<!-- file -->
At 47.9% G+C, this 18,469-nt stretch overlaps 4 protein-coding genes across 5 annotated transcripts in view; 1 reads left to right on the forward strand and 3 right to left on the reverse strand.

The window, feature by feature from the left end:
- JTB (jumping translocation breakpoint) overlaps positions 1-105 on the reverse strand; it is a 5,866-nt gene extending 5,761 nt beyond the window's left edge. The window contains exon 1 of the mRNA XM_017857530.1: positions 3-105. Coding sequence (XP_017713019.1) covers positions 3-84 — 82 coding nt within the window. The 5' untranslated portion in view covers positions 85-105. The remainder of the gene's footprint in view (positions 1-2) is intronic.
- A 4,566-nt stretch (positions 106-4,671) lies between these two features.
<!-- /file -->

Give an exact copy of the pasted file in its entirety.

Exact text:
At 47.9% G+C, this 18,469-nt stretch overlaps 4 protein-coding genes across 5 annotated transcripts in view; 1 reads left to right on the forward strand and 3 right to left on the reverse strand.

The window, feature by feature from the left end:
- JTB (jumping translocation breakpoint) overlaps positions 1-105 on the reverse strand; it is a 5,866-nt gene extending 5,761 nt beyond the window's left edge. The window contains exon 1 of the mRNA XM_017857530.1: positions 3-105. Coding sequence (XP_017713019.1) covers positions 3-84 — 82 coding nt within the window. The 5' untranslated portion in view covers positions 85-105. The remainder of the gene's footprint in view (positions 1-2) is intronic.
- A 4,566-nt stretch (positions 106-4,671) lies between these two features.